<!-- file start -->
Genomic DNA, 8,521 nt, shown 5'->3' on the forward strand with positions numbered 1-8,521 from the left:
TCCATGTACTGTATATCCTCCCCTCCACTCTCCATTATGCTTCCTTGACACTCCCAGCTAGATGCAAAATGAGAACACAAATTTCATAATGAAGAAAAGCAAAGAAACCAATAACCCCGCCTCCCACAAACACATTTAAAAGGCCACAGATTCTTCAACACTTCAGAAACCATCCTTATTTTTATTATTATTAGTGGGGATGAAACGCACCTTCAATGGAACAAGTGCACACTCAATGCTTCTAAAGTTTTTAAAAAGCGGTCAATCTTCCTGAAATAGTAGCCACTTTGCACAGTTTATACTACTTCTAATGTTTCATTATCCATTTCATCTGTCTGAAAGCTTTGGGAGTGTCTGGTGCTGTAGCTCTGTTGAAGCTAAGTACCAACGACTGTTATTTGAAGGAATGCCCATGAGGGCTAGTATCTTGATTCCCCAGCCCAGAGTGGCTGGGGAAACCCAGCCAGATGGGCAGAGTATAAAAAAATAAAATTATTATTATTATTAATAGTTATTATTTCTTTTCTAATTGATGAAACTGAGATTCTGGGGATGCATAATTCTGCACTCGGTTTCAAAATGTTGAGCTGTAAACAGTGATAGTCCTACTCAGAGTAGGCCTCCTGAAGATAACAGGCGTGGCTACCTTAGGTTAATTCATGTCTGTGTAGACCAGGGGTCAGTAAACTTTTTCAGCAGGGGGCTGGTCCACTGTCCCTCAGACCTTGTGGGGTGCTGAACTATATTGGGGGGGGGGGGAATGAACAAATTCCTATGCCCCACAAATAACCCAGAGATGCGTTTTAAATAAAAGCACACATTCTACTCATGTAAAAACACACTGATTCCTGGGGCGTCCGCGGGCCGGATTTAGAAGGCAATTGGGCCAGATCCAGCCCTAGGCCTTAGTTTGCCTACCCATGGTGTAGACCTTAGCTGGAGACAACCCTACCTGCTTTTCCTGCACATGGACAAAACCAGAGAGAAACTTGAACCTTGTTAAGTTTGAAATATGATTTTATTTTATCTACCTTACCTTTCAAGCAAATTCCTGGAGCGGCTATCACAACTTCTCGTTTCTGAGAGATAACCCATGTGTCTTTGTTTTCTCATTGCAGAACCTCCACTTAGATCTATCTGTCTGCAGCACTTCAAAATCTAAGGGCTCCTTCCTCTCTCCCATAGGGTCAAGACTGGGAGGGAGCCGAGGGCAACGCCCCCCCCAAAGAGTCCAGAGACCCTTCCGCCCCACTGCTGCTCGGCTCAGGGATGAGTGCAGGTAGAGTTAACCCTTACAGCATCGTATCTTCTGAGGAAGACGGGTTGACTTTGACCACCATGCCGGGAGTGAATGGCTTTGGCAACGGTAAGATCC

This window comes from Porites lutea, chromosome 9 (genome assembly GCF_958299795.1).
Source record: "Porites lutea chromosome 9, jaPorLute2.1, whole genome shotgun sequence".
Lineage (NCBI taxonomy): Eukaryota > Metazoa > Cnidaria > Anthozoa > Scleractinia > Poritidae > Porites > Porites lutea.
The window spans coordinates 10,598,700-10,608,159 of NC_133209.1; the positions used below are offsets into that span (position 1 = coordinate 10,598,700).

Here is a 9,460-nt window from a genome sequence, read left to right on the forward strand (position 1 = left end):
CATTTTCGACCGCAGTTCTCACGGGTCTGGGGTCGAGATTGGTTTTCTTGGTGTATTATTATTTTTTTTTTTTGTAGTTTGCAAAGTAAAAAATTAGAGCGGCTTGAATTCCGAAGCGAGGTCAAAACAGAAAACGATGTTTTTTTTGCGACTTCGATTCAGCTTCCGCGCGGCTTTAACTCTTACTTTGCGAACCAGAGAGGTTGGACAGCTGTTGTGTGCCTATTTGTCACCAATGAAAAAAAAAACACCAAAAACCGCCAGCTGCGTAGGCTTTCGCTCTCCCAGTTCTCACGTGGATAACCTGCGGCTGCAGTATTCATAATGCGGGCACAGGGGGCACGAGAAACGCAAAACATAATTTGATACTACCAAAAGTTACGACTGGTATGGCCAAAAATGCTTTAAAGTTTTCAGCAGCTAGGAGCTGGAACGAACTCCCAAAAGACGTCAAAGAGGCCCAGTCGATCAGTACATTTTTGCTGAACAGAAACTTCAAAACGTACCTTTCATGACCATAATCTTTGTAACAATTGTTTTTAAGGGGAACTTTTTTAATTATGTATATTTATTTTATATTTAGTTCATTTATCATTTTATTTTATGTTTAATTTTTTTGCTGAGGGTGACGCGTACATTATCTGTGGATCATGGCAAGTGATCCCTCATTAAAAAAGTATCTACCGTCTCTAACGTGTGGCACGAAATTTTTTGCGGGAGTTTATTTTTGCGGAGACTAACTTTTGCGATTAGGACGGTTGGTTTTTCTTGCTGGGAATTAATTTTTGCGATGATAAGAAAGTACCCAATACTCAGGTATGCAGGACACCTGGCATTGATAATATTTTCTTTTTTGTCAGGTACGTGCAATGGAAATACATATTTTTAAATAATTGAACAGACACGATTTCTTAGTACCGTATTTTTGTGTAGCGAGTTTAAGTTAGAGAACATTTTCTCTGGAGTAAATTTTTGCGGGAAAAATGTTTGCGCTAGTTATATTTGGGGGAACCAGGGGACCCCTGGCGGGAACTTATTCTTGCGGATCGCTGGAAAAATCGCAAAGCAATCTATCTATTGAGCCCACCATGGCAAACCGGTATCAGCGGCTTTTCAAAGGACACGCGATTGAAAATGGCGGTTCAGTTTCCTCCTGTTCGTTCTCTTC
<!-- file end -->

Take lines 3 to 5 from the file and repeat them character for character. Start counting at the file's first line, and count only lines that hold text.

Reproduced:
This window comes from Porites lutea, chromosome 9 (genome assembly GCF_958299795.1).
Source record: "Porites lutea chromosome 9, jaPorLute2.1, whole genome shotgun sequence".
Lineage (NCBI taxonomy): Eukaryota > Metazoa > Cnidaria > Anthozoa > Scleractinia > Poritidae > Porites > Porites lutea.